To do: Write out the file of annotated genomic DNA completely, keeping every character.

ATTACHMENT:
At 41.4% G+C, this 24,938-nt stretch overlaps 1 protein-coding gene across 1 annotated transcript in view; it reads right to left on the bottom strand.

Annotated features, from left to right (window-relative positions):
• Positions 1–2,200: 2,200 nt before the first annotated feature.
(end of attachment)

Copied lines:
At 41.4% G+C, this 24,938-nt stretch overlaps 1 protein-coding gene across 1 annotated transcript in view; it reads right to left on the bottom strand.

Annotated features, from left to right (window-relative positions):
• Positions 1–2,200: 2,200 nt before the first annotated feature.